Thinning Arctic sea ice lets in light, prompts algae bloom - study | Reuters

By Alister Doyle | OSLO OSLO Climate change is stirring life in the Arctic Ocean as thinning sea ice lets in more sunlight, allowing microscopic algae to bloom in the inhospitable region around the North Pole, scientists said on Wednesday.The micro-algae may now be able to grow under the ice across almost 30 percent of the Arctic Ocean at the peak of the brief summer in July, up from about five percent 30 years ago, they wrote. Blooms may become even more widespread.'Recent climate change may have markedly altered the ecology of the Arctic Ocean,' wrote scientists in the United States and Britain led by Christopher Horvat of Harvard University.The first massive under-ice bloom of algae was seen in 2011 in the Chukchi Sea north of the Bering Strait separating Alaska and Russia, a region until then thought too dark for photosynthesis. The scientists, writing in the open-access journal Science Advances, based their estimates on mathematical models of the thinning ice and ponds of melt water on the ice surface that help ever more sunlight penetrate into the frigid waters below.The average thickness of Arctic sea ice fell to 1.89 metres (6.2 ft) in 2008 from 3.64 meters in 1980, according to another study.

Reuters March 30, 2017 00:00:07 IST
Thinning Arctic sea ice lets in light, prompts algae bloom - study
| Reuters

Thinning Arctic sea ice lets in light prompts algae bloom  study
 Reuters

By Alister Doyle
| OSLO

OSLO Climate change is stirring life in the Arctic Ocean as thinning sea ice lets in more sunlight, allowing microscopic algae to bloom in the inhospitable region around the North Pole, scientists said on Wednesday.The micro-algae may now be able to grow under the ice across almost 30 percent of the Arctic Ocean at the peak of the brief summer in July, up from about five percent 30 years ago, they wrote. Blooms may become even more widespread."Recent climate change may have markedly altered the ecology of the Arctic Ocean," wrote scientists in the United States and Britain led by Christopher Horvat of Harvard University.The first massive under-ice bloom of algae was seen in 2011 in the Chukchi Sea north of the Bering Strait separating Alaska and Russia, a region until then thought too dark for photosynthesis.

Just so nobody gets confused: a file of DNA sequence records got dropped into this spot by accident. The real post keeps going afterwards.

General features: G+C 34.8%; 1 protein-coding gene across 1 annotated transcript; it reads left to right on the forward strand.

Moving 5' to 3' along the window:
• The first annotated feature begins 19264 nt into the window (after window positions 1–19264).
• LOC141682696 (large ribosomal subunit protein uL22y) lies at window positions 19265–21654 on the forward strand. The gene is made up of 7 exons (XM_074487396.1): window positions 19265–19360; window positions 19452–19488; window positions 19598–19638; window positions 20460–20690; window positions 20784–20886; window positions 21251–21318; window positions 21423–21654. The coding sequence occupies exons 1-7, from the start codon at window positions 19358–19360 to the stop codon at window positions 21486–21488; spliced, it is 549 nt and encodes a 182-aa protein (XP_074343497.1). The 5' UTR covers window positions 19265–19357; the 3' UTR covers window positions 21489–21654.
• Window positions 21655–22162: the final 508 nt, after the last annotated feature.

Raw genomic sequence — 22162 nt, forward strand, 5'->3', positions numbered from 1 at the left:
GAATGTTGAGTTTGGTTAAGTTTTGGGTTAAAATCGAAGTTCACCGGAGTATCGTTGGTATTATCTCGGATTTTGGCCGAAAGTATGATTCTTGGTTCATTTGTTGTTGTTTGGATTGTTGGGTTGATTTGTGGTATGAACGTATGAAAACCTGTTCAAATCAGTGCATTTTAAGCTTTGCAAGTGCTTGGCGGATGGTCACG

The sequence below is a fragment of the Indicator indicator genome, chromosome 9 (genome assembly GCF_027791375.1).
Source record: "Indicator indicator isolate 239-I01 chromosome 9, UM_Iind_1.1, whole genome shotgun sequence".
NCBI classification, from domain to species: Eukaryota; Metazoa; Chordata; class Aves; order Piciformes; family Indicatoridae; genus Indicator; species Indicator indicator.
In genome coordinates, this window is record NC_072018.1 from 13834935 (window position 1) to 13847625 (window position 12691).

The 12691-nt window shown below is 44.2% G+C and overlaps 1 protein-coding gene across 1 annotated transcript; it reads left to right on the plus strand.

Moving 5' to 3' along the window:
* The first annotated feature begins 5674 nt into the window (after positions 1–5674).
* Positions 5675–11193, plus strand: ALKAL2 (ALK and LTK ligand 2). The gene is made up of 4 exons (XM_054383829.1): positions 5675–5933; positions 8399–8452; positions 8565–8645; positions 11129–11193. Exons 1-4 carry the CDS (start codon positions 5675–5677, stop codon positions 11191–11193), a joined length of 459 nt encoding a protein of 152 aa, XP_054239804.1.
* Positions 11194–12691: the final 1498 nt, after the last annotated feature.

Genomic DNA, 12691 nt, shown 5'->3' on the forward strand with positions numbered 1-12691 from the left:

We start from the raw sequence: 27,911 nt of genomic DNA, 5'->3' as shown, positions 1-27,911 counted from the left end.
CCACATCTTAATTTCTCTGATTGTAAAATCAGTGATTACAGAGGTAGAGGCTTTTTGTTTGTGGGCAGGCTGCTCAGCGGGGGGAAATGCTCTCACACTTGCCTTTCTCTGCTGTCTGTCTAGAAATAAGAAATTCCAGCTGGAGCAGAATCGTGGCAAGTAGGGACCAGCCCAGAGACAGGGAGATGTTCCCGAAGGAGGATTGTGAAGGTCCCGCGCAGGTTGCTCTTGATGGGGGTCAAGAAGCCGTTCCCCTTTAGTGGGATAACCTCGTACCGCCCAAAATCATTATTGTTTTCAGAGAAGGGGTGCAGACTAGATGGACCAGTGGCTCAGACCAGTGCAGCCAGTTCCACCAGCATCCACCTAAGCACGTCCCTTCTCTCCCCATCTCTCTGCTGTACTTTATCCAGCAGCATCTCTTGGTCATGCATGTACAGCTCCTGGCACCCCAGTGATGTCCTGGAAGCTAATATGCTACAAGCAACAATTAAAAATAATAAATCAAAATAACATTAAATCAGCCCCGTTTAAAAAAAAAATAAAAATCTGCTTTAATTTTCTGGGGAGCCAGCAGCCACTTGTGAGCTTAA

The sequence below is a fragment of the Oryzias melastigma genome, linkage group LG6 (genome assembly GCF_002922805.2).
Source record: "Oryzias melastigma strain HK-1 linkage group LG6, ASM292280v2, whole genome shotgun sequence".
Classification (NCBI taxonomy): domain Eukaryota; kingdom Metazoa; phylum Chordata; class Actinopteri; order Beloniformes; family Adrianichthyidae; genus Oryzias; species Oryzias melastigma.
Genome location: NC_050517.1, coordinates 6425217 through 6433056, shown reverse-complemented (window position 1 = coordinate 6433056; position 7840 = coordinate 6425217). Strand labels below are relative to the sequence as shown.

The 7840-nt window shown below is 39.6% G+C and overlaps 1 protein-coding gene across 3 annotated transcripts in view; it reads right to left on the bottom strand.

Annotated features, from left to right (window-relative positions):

The scientists, writing in the open-access journal Science Advances, based their estimates on mathematical models of the thinning ice and ponds of melt water on the ice surface that help ever more sunlight penetrate into the frigid waters below.The average thickness of Arctic sea ice fell to 1.89 metres (6.2 ft) in 2008 from 3.64 meters in 1980, according to another study. Sub-ice algae seem to become dormant in winter, when the sun disappears for months, and are revived in spring.

Horvat told Reuters it was unclear how the growth might have knock-on effects on the Arctic food chain, perhaps drawing more fish northwards. "Very few of these blooms have been observed," he wrote in an e-mail.The new light adds to uncertainties about the economic future of the region that is warming at about double the average rate for the Earth as a whole. Almost all governments blame this trend mainly on a build-up of man-made greenhouse gases.

U.S. President Donald Trump, however, has sometimes called man-made warming a hoax and signed an order on Tuesday to undo climate change regulations issued by former President Barack Obama. Governments of nations around the Arctic Ocean, including the United States, have been working on rules for managing potential future fish stocks in the central Arctic Ocean as the ice shrinks and thins. They last met in mid-March in Iceland. (Reporting by Alister Doyle; Editing by Tom Heneghan)

This story has not been edited by Firstpost staff and is generated by auto-feed.

Updated Date:

TAGS:

also read

France, Germany to agree to NATO role against Islamic State - sources
| Reuters
World

France, Germany to agree to NATO role against Islamic State - sources | Reuters

By Robin Emmott and John Irish | BRUSSELS/PARIS BRUSSELS/PARIS France and Germany will agree to a U.S. plan for NATO to take a bigger role in the fight against Islamic militants at a meeting with President Donald Trump on Thursday, but insist the move is purely symbolic, four senior European diplomats said.The decision to allow the North Atlantic Treaty Organization to join the coalition against Islamic State in Syria and Iraq follows weeks of pressure on the two allies, who are wary of NATO confronting Russia in Syria and of alienating Arab countries who see NATO as pushing a pro-Western agenda."NATO as an institution will join the coalition," said one senior diplomat involved in the discussions. "The question is whether this just a symbolic gesture to the United States

China's Xi says navy should become world class
| Reuters
World

China's Xi says navy should become world class | Reuters

BEIJING Chinese President Xi Jinping on Wednesday called for greater efforts to make the country's navy a world class one, strong in operations on, below and above the surface, as it steps up its ability to project power far from its shores.China's navy has taken an increasingly prominent role in recent months, with a rising star admiral taking command, its first aircraft carrier sailing around self-ruled Taiwan and a new aircraft carrier launched last month.With President Donald Trump promising a US shipbuilding spree and unnerving Beijing with his unpredictable approach on hot button issues including Taiwan and the South and East China Seas, China is pushing to narrow the gap with the U.S. Navy.Inspecting navy headquarters, Xi said the navy should "aim for the top ranks in the world", the Defence Ministry said in a statement about his visit."Building a strong and modern navy is an important mark of a top ranking global military," the ministry paraphrased Xi as saying.